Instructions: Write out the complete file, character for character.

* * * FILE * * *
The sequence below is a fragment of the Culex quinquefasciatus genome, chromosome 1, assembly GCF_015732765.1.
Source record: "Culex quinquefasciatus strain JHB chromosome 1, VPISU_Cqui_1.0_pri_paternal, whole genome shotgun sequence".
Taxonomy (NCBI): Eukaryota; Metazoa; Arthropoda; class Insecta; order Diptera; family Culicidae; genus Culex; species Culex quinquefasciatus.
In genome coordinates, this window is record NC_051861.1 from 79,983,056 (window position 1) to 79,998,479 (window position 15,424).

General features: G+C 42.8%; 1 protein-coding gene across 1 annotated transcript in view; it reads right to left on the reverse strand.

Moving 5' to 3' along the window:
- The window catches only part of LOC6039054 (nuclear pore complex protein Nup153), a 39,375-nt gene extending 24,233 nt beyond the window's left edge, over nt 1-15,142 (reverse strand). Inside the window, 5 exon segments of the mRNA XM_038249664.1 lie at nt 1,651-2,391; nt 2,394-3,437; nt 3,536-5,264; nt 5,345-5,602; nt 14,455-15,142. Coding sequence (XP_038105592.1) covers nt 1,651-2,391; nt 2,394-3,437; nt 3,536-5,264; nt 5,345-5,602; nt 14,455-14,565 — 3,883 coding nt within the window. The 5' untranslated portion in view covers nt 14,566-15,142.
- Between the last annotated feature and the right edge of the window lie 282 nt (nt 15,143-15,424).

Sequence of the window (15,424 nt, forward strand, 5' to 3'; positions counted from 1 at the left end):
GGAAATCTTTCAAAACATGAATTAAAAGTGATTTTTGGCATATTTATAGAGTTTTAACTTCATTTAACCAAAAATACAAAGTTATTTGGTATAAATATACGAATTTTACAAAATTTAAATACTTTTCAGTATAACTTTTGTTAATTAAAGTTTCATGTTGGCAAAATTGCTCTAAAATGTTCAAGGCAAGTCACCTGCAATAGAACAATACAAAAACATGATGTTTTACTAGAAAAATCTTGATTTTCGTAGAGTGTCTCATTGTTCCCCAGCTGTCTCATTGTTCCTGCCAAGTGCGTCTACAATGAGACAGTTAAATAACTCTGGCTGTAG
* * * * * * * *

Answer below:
The sequence below is a fragment of the Culex quinquefasciatus genome, chromosome 1, assembly GCF_015732765.1.
Source record: "Culex quinquefasciatus strain JHB chromosome 1, VPISU_Cqui_1.0_pri_paternal, whole genome shotgun sequence".
Taxonomy (NCBI): Eukaryota; Metazoa; Arthropoda; class Insecta; order Diptera; family Culicidae; genus Culex; species Culex quinquefasciatus.
In genome coordinates, this window is record NC_051861.1 from 79,983,056 (window position 1) to 79,998,479 (window position 15,424).

General features: G+C 42.8%; 1 protein-coding gene across 1 annotated transcript in view; it reads right to left on the reverse strand.

Moving 5' to 3' along the window:
- The window catches only part of LOC6039054 (nuclear pore complex protein Nup153), a 39,375-nt gene extending 24,233 nt beyond the window's left edge, over nt 1-15,142 (reverse strand). Inside the window, 5 exon segments of the mRNA XM_038249664.1 lie at nt 1,651-2,391; nt 2,394-3,437; nt 3,536-5,264; nt 5,345-5,602; nt 14,455-15,142. Coding sequence (XP_038105592.1) covers nt 1,651-2,391; nt 2,394-3,437; nt 3,536-5,264; nt 5,345-5,602; nt 14,455-14,565 — 3,883 coding nt within the window. The 5' untranslated portion in view covers nt 14,566-15,142.
- Between the last annotated feature and the right edge of the window lie 282 nt (nt 15,143-15,424).

Sequence of the window (15,424 nt, forward strand, 5' to 3'; positions counted from 1 at the left end):
GGAAATCTTTCAAAACATGAATTAAAAGTGATTTTTGGCATATTTATAGAGTTTTAACTTCATTTAACCAAAAATACAAAGTTATTTGGTATAAATATACGAATTTTACAAAATTTAAATACTTTTCAGTATAACTTTTGTTAATTAAAGTTTCATGTTGGCAAAATTGCTCTAAAATGTTCAAGGCAAGTCACCTGCAATAGAACAATACAAAAACATGATGTTTTACTAGAAAAATCTTGATTTTCGTAGAGTGTCTCATTGTTCCCCAGCTGTCTCATTGTTCCTGCCAAGTGCGTCTACAATGAGACAGTTAAATAACTCTGGCTGTAG